It worked for this writer with his first big number in 2001, Jesus Hopped the "A" Train (set in a prison). He repeated the set-up for 2003's Our Lady of 121st Street (a reunion at a funeral) and three years later for The Last Days of Judas Iscariot (a trial). All were directed in their American premieres by Philip Seymour Hoffman at Manhattan's LAByrinth Theater Company. Risk Theatre Initiative here recently did The Last Days in performances that ran longer each night than the actual Last Supper. Pure hell, that one was. At least Our Lady gets its yelling and cursing out of the way well before midnight.
Guirgis loves him some pimps, hos and dirty priests, so he racks 'em up in Our Lady, set in a Spanish Harlem funeral parlor on the eve of the service for an alcoholic nun. Lights come up on a cop, Balthazar (Christopher Carlos), questioning a half-naked homeless addict named Victor (Ryan F. Johnson) about the theft of Sister Rose's corpse. The missing sister seems of little concern to anyone, including Balthazar, who's half in the bag from the flask tucked in his pocket.
Odd how so many characters in this play drink their hooch out of expensive-looking flasks. Have you ever, in real life, known any working stiff to carry a flask?
Anyway, some former students of boozy old Rose show up for no other reason than Guirgis needs them to. Rooftop (Jamal Gibran Sterling) is a flask-toting radio host in Los Angeles. He was once married to slutty Inez (Christina Vela) but cheated on her with sluttier Norca (Giselle LeBleu). Gail and his boyfriend Flip (Joshua Peterson, Johnard Washington) are in from Wisconsin for the funeral and almost break up in a fight over which of them acts gayer (they're both screaming stereotypes of bitchy queens, which suggests that Guirgis either doesn't like gay men or doesn't know any).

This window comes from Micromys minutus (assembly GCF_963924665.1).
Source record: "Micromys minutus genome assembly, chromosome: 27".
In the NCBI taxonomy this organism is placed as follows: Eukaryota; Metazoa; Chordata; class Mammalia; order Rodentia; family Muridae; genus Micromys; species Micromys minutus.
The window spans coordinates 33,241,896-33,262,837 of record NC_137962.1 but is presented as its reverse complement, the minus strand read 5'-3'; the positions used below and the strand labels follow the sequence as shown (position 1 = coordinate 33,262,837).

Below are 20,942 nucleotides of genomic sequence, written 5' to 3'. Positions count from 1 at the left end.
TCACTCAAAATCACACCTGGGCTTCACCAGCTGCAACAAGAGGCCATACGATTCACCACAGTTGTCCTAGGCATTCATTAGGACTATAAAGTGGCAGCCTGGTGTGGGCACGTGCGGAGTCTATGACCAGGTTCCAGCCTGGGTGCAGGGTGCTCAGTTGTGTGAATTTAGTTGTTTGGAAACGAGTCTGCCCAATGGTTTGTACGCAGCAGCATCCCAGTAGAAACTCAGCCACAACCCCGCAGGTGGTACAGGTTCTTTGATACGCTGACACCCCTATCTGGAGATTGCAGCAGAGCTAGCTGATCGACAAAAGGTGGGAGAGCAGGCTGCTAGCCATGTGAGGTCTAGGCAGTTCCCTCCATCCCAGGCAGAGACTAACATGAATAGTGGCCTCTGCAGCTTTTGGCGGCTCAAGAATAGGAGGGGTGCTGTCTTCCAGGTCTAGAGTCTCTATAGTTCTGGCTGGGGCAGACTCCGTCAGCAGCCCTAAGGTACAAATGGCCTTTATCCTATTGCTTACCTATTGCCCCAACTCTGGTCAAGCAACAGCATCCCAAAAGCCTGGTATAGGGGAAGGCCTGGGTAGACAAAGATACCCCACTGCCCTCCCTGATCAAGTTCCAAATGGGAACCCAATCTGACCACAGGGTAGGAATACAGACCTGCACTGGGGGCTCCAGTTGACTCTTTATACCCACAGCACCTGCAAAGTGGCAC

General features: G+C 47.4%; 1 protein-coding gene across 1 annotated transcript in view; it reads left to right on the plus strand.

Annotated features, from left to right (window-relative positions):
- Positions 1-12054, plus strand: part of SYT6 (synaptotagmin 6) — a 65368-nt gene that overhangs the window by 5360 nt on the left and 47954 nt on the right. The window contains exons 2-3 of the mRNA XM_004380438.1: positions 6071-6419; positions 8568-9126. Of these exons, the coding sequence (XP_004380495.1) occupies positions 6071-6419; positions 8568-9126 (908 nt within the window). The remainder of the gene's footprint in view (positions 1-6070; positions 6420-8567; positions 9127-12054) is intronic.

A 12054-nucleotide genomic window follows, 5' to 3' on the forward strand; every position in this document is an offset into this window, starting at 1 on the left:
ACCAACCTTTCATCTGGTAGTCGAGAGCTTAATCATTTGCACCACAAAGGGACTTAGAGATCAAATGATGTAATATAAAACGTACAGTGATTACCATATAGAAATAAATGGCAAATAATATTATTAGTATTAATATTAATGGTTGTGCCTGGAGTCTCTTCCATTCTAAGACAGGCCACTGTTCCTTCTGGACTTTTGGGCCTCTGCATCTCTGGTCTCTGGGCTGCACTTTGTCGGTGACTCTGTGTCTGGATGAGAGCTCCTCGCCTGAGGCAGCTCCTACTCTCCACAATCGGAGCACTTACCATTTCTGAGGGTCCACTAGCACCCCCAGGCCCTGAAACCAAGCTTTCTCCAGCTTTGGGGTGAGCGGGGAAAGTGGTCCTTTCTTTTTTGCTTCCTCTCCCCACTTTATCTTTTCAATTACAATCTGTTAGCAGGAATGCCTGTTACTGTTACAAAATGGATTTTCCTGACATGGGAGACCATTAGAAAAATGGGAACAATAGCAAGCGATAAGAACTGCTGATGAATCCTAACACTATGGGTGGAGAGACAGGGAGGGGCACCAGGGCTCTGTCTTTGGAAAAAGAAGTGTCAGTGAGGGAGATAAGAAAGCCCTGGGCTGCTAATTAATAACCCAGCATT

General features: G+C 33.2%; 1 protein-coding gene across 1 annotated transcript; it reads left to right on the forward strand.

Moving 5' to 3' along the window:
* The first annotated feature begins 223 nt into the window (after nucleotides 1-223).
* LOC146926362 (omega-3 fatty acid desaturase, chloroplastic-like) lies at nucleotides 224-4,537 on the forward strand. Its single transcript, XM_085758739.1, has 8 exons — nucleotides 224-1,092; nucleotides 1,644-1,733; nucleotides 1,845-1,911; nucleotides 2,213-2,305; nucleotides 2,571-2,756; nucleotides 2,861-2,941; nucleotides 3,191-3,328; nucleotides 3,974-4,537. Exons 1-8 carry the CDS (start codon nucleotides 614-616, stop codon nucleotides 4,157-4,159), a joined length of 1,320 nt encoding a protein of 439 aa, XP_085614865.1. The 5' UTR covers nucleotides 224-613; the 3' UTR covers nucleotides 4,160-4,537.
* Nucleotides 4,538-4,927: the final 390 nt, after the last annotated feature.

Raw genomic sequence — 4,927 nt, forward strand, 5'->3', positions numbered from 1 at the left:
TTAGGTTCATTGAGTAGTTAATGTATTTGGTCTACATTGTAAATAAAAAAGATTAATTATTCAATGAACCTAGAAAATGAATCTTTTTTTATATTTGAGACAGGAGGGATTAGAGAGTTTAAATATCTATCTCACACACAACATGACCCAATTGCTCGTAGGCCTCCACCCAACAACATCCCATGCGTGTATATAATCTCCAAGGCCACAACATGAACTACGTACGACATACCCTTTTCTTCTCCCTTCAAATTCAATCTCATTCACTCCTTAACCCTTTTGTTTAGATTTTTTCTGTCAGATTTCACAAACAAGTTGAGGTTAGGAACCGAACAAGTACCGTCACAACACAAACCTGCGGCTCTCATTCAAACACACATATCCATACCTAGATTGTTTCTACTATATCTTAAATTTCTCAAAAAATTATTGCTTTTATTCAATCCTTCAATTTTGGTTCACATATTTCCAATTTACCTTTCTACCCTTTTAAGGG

It's unclear whether the main characters are supposed to be the same age—they all reminisce about being in classes taught by Sister Rose—but they don't look it. In director Tina Parker's co-production with SMU's Meadows School of the Arts theater program, some actors are in their 20s, others in their 30s or 40s. Confusing.
The play breaks down in episodes: Rooftop in the confession booth, annoying a double-amputee priest (Bill Lengfelder); Inez and Norca arguing; Gail and Flip arguing; Balthazar arguing with Norca; Victor ranting in his underwear.
Averaging at least one uck-fay per minute, Our Lady never solves the case of the stolen corpse (parts of her float up in the river), and all the characters start to sound alike. Guirgis' people are like those under-five-line witnesses on old installments of NYPD Blue (for which Guirgis wrote); they're colorful but predictably coarse urban dwellers. Not a one is worth spending a whole evening with.
Too far into the proceedings to save Our Lady, two performances suddenly explode into something nearly great. Frequent Kitchen Dog actor Ian Leson and SMU senior Keenan Charles Olson share a searing scene as troubled brothers Edwin and Pinky. Older Edwin, a building super, keeps a close eye on Pinky, a sweet kid suffering the effects of a childhood head injury. When Pinky disappears for a day—with his disability check—Edwin flies into a rage.
Leson is a masterful under-player of tension, seething quietly toward the moment when Pinky returns and Edwin's wrath is at last unwrapped. If more of the play were as raw and real as this, it would really be something. Since it's not, at least these two good actors deserve a tip of the flask for their efforts.